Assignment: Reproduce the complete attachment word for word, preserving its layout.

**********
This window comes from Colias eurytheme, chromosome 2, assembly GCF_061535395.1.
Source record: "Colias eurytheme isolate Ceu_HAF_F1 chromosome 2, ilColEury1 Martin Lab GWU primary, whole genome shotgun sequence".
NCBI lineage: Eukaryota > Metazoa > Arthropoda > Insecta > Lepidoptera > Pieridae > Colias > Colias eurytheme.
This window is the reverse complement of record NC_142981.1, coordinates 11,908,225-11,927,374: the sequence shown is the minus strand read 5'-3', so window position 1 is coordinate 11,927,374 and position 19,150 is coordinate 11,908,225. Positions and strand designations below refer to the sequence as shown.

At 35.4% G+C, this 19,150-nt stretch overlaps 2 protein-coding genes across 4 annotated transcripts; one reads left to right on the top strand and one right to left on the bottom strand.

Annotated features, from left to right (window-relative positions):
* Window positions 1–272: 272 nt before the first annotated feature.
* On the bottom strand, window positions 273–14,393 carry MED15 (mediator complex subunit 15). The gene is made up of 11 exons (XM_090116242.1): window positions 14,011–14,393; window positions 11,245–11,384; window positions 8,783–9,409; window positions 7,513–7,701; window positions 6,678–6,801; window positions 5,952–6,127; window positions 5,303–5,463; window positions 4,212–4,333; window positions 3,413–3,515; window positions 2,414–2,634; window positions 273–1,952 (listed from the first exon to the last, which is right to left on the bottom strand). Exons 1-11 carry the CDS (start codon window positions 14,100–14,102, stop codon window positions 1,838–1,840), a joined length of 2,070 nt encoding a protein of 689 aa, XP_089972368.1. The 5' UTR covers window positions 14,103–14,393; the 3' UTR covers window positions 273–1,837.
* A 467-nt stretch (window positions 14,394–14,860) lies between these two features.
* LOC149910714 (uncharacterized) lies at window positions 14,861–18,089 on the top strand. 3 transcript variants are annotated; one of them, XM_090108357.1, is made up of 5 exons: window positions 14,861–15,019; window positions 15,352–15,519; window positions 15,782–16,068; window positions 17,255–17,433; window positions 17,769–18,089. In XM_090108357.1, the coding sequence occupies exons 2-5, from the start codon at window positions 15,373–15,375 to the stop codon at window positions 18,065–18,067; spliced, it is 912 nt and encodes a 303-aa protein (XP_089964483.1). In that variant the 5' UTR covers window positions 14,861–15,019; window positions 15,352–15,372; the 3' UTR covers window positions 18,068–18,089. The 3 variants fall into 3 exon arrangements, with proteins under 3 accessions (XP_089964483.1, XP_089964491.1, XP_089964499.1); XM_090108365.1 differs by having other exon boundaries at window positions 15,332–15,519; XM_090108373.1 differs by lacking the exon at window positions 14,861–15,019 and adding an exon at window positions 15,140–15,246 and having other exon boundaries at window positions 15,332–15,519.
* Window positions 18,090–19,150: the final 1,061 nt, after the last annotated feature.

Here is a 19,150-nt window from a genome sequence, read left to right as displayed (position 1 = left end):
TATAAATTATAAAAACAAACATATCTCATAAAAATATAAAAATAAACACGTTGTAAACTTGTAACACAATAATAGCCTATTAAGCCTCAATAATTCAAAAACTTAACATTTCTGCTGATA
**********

This window comes from Colias eurytheme, chromosome 2, assembly GCF_061535395.1.
Source record: "Colias eurytheme isolate Ceu_HAF_F1 chromosome 2, ilColEury1 Martin Lab GWU primary, whole genome shotgun sequence".
NCBI lineage: Eukaryota > Metazoa > Arthropoda > Insecta > Lepidoptera > Pieridae > Colias > Colias eurytheme.
This window is the reverse complement of record NC_142981.1, coordinates 11,908,225-11,927,374: the sequence shown is the minus strand read 5'-3', so window position 1 is coordinate 11,927,374 and position 19,150 is coordinate 11,908,225. Positions and strand designations below refer to the sequence as shown.

At 35.4% G+C, this 19,150-nt stretch overlaps 2 protein-coding genes across 4 annotated transcripts; one reads left to right on the top strand and one right to left on the bottom strand.

Annotated features, from left to right (window-relative positions):
* Window positions 1–272: 272 nt before the first annotated feature.
* On the bottom strand, window positions 273–14,393 carry MED15 (mediator complex subunit 15). The gene is made up of 11 exons (XM_090116242.1): window positions 14,011–14,393; window positions 11,245–11,384; window positions 8,783–9,409; window positions 7,513–7,701; window positions 6,678–6,801; window positions 5,952–6,127; window positions 5,303–5,463; window positions 4,212–4,333; window positions 3,413–3,515; window positions 2,414–2,634; window positions 273–1,952 (listed from the first exon to the last, which is right to left on the bottom strand). Exons 1-11 carry the CDS (start codon window positions 14,100–14,102, stop codon window positions 1,838–1,840), a joined length of 2,070 nt encoding a protein of 689 aa, XP_089972368.1. The 5' UTR covers window positions 14,103–14,393; the 3' UTR covers window positions 273–1,837.
* A 467-nt stretch (window positions 14,394–14,860) lies between these two features.
* LOC149910714 (uncharacterized) lies at window positions 14,861–18,089 on the top strand. 3 transcript variants are annotated; one of them, XM_090108357.1, is made up of 5 exons: window positions 14,861–15,019; window positions 15,352–15,519; window positions 15,782–16,068; window positions 17,255–17,433; window positions 17,769–18,089. In XM_090108357.1, the coding sequence occupies exons 2-5, from the start codon at window positions 15,373–15,375 to the stop codon at window positions 18,065–18,067; spliced, it is 912 nt and encodes a 303-aa protein (XP_089964483.1). In that variant the 5' UTR covers window positions 14,861–15,019; window positions 15,352–15,372; the 3' UTR covers window positions 18,068–18,089. The 3 variants fall into 3 exon arrangements, with proteins under 3 accessions (XP_089964483.1, XP_089964491.1, XP_089964499.1); XM_090108365.1 differs by having other exon boundaries at window positions 15,332–15,519; XM_090108373.1 differs by lacking the exon at window positions 14,861–15,019 and adding an exon at window positions 15,140–15,246 and having other exon boundaries at window positions 15,332–15,519.
* Window positions 18,090–19,150: the final 1,061 nt, after the last annotated feature.

Here is a 19,150-nt window from a genome sequence, read left to right as displayed (position 1 = left end):
TATAAATTATAAAAACAAACATATCTCATAAAAATATAAAAATAAACACGTTGTAAACTTGTAACACAATAATAGCCTATTAAGCCTCAATAATTCAAAAACTTAACATTTCTGCTGATA